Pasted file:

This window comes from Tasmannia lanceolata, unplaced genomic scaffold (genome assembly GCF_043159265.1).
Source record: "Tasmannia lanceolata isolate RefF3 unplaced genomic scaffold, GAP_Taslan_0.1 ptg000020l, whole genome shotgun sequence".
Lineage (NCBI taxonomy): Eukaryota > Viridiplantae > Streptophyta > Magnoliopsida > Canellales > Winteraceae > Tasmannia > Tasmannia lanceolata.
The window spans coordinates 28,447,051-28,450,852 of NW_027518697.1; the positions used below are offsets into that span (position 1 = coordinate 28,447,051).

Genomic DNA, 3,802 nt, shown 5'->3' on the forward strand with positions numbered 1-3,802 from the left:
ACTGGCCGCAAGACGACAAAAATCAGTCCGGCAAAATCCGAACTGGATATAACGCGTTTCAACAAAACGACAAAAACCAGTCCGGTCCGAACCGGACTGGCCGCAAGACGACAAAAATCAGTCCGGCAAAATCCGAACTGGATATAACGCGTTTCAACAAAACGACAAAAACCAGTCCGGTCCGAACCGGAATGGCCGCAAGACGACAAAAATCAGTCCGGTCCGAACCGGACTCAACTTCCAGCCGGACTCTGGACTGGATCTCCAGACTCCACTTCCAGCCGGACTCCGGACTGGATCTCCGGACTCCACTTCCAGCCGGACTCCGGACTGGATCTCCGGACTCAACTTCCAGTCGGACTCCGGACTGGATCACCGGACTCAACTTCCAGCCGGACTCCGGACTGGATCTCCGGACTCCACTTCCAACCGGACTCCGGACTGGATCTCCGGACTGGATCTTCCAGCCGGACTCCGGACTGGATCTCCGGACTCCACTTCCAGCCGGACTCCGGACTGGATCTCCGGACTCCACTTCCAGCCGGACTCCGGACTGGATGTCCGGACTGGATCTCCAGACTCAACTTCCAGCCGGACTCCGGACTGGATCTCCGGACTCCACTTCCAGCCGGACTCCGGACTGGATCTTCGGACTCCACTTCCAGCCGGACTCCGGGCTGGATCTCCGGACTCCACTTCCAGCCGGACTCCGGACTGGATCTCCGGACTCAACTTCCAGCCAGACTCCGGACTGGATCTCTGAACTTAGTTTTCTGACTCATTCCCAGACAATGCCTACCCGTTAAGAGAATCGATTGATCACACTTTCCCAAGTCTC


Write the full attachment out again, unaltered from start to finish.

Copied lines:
This window comes from Tasmannia lanceolata, unplaced genomic scaffold (genome assembly GCF_043159265.1).
Source record: "Tasmannia lanceolata isolate RefF3 unplaced genomic scaffold, GAP_Taslan_0.1 ptg000020l, whole genome shotgun sequence".
Lineage (NCBI taxonomy): Eukaryota > Viridiplantae > Streptophyta > Magnoliopsida > Canellales > Winteraceae > Tasmannia > Tasmannia lanceolata.
The window spans coordinates 28,447,051-28,450,852 of NW_027518697.1; the positions used below are offsets into that span (position 1 = coordinate 28,447,051).

Genomic DNA, 3,802 nt, shown 5'->3' on the forward strand with positions numbered 1-3,802 from the left:
ACTGGCCGCAAGACGACAAAAATCAGTCCGGCAAAATCCGAACTGGATATAACGCGTTTCAACAAAACGACAAAAACCAGTCCGGTCCGAACCGGACTGGCCGCAAGACGACAAAAATCAGTCCGGCAAAATCCGAACTGGATATAACGCGTTTCAACAAAACGACAAAAACCAGTCCGGTCCGAACCGGAATGGCCGCAAGACGACAAAAATCAGTCCGGTCCGAACCGGACTCAACTTCCAGCCGGACTCTGGACTGGATCTCCAGACTCCACTTCCAGCCGGACTCCGGACTGGATCTCCGGACTCCACTTCCAGCCGGACTCCGGACTGGATCTCCGGACTCAACTTCCAGTCGGACTCCGGACTGGATCACCGGACTCAACTTCCAGCCGGACTCCGGACTGGATCTCCGGACTCCACTTCCAACCGGACTCCGGACTGGATCTCCGGACTGGATCTTCCAGCCGGACTCCGGACTGGATCTCCGGACTCCACTTCCAGCCGGACTCCGGACTGGATCTCCGGACTCCACTTCCAGCCGGACTCCGGACTGGATGTCCGGACTGGATCTCCAGACTCAACTTCCAGCCGGACTCCGGACTGGATCTCCGGACTCCACTTCCAGCCGGACTCCGGACTGGATCTTCGGACTCCACTTCCAGCCGGACTCCGGGCTGGATCTCCGGACTCCACTTCCAGCCGGACTCCGGACTGGATCTCCGGACTCAACTTCCAGCCAGACTCCGGACTGGATCTCTGAACTTAGTTTTCTGACTCATTCCCAGACAATGCCTACCCGTTAAGAGAATCGATTGATCACACTTTCCCAAGTCTC